• Completion of the sale of consumer receivables to Synchrony in July shaved roughly seven percentage points of growth off PayPal's top line in the fourth quarter. Management believes that exiting this noncore business and utilizing the $7 billion in proceeds for acquisitions will more than replace the forgone revenue. 

  • The organization announced a strategic partnership with electronic billing service provider Paymentus. PayPal will enable debit, credit, and Automated Clearing House payment processing for Paymentus throughout the privately held company's merchant and consumer footprint, which spans the U.S., Canada, and Mexico.
A cafe owner orders supplies on a tablet device.

Image source: Getty Images.

What management had to say

During PayPal's earnings conference call, CEO Dan Schulman discussed Venmo's increasing importance to the company's bottom line as it evolves from a social peer-to-peer app to a broader e-commerce platform. Schulman also extolled momentum in the company's merchant-centric payments subsidiary Braintree: 

The total number of Venmo users who have made a monetizable transaction is now 29%, reflecting a steady month-over-month increase. The Venmo card continues to gain significant traction [and] Instant Transfer revenues continue to increase. And as a result, our Venmo initiatives have produced a revenue run rate going into 2019 that now exceeds $200 million, with revenues being equally split between Instant Cash Out and other monetizable services.

Braintree continued to grow impressively, demonstrating its market leadership since our acquisition five years ago. Last month, we announced the Braintree platform had processed over 500 billion in authorized payment volume since 2014, with more than 6 billion transactions last year alone. We added KFC Australia, Krispy Kreme, Deutsche Telekom, Deutsche Post, Live Nation, Ticketmaster, Acer computers, and TripAdvisor experiences to its platform, joining a powerful list of leading mobile apps using Braintree, such as Uber, Wish, Boxed, Facebook, and Airbnb. PayPal's opportunities to expand internationally continue to grow ... [with] tech and merchant partnerships continuing to multiply.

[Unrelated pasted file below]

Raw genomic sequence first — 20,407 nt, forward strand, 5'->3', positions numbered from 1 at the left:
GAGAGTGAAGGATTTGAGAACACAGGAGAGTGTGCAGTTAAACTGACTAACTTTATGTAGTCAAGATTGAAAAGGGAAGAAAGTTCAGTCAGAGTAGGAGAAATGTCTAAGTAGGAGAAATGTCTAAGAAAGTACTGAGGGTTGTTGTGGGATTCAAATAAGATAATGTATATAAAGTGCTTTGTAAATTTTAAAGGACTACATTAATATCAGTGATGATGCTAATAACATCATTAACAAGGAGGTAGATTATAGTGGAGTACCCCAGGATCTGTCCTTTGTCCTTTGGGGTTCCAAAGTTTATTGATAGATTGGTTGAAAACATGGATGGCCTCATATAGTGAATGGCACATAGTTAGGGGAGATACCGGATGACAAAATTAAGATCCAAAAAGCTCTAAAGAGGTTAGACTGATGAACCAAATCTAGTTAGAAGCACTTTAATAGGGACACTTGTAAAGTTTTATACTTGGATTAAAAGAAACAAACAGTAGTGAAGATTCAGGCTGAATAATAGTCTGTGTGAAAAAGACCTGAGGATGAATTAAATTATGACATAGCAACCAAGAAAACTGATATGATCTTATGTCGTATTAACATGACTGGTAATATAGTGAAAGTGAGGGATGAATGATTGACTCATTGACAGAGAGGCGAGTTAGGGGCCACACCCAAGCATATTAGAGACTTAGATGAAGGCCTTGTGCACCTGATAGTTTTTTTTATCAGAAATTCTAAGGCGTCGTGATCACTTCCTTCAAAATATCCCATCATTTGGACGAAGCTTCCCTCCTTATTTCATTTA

Looking forward

PayPal reaffirmed the 2019 growth parameters it mapped in its third-quarter 2018 earnings release. The company anticipates revenue of between $17.85 billion and $18.10 billion, for expansion of 16% to 17%. This reflects 3.5 percentage points of decline from the consumer credit receivables sale. Management expects GAAP diluted earnings per share to land between $1.83 and $1.93 for the full year.

Looking ahead to next quarter, PayPal projects revenue expansion of 11% to 12%, for a top line of $4.08 billion to $4.13 billion. The company expects diluted EPS of $0.42 to $0.45.

On a non-GAAP basis, PayPal expects first-quarter adjusted EPS of $0.66 to $0.68. If it hits the midpoint of this range, PayPal will achieve 18% growth over the adjusted earnings of $0.57 it booked in the first quarter of 2019.

Asit Sharma has no position in any of the stocks mentioned. The Motley Fool owns shares of and recommends PayPal Holdings. The Motley Fool recommends eBay. The Motley Fool has a disclosure policy.